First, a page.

Avoiding Negative Reactions To Change
Awareness of these potential change issues, is essential and the higher levels of awareness in the team the quicker the team will go through the change curve.
The diagram in this blog, depicts a typical major change curve scenario in many teams and organisations.
Clearly avoiding the ‘crocodiles’ is of paramount importance!
Part of any effective change should consist of helping and aiding each member of the team to come to terms with the change. This will need lots of dialogue and support.
If we were to be asked to choose one word that sums up the anti-dote to negative change, we would say: connection.
This is critical to helping staff transition through the emotions of change.
This transition is a natural process. This happens to all of us.
Each person in the team, before they can accept the change, goes through an internal process of adjustment.
Change cannot happen without internal adjustment; otherwise it would not be change.
This internal process is called ‘transition’.
The transition occurring now across tens of thousands of teams, is huge and shouldn’t be underestimated.
This internal transition process is very individual and can happen at a different pace for each person in the team.
Individuals can take a long time, to transition and accept the change, especially if the change is poorly handled. In many cases individuals may reject the change, even if it is logical in its construct.
Through regularly connecting with each person in the team (by calls/online meetings/zoom calls/structed catch ups/letters and positive emails), on a regular basis we really can help them transition more successful.
And yes, we would include regularly connecting with furloughed employees who may be suffering from all four of these negative reactions to change.
So, we recommend that you keep in mind, the following four negative reactions in any changing environment and tailor solutions to respond to these, if and when they surface:
A sense of unfairness in the way the employee has been treated
Personal uncertainty and insecurity about the future
Resisting the need to adapt or change
2020 has seen unprecedented change for millions of employees across the globe following the arrival of Corona virus.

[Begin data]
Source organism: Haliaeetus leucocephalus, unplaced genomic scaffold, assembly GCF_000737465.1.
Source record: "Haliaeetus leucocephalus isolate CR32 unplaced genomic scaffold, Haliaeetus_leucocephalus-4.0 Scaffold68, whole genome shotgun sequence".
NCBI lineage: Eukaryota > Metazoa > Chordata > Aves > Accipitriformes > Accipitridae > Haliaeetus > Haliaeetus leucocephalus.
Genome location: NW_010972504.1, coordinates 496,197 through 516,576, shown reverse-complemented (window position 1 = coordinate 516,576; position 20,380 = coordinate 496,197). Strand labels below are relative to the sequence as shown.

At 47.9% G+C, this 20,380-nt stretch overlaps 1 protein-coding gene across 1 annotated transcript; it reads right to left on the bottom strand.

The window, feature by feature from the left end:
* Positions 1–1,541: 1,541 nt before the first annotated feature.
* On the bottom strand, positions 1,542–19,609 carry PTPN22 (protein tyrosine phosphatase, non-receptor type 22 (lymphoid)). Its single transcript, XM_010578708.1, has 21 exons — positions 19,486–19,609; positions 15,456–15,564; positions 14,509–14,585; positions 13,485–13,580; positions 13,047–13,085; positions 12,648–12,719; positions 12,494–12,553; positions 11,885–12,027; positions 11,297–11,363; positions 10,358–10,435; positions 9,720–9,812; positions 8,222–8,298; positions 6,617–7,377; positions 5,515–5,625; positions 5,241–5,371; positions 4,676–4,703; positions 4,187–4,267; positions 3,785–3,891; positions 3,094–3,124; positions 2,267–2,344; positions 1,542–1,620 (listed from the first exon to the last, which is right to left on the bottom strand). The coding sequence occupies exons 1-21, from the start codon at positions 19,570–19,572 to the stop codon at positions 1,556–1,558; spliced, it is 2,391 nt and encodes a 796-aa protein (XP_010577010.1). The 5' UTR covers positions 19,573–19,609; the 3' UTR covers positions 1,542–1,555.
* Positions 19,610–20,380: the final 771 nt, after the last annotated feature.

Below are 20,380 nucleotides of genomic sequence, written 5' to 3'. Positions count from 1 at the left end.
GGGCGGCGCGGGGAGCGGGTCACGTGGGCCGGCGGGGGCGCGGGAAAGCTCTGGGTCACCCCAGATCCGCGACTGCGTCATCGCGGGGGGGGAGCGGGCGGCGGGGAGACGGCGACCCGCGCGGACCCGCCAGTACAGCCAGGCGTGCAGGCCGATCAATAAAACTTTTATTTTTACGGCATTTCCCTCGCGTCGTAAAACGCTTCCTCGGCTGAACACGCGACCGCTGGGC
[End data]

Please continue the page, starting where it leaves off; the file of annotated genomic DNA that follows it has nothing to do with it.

Our human capacity for change and adaption has never been more challenged, in recent years, as we work tirelessly in our teams and organisations to adapt and change as rapidly as possible.
The teams that do this well, keep in mind four basic causes that can create negative reactions in any changing environment.
Firstly there is:
- A sense of unfairness in the way the employee has been treated
This is most commonly based upon unwritten beliefs and assumptions made over a period of time that the way things were done around here would
Hence when change is introduced by the organisation it is deemed unfair by the individual, often regardless of the circumstances that led to the change.
Don’t expect staff to always react logically during a crisis as change is an emotional rollercoaster for many people.
Secondly, we have:
- Personal uncertainty and insecurity about the future
- It is usual to find that most individuals spend time thinking about the impact of organisational change upon themselves, their current role and possible future prospects. Right now, this is one of the biggest concerns of staff -everyone is feeling very insecure and concerned about the future.
This happens even when people are not directly affected by the change.
Thirdly we have:
- Feeling Powerlessness
- The larger the change the greater the tendency is for individuals to feel that changes are imposed upon them. Common phrases that might be heard include, ‘’There is nothing we can do’’, ‘’They don’t ask us for our opinions’’, ‘’They tell us and we just have to accept it’’,
Finally we have:
- Resisting the need to adapt or change
- When things change in the workplace a need is created for individuals to adapt, often, as with the Corona Virus, this adaption has to be very fast.
- If individuals do not accept change by making the necessary transition, their external behaviour and performance will not be as effective as it could be, particularly in a crisis.
These negative reactions to change all need to be considered, with clear plans in place to try and overcome any such barriers.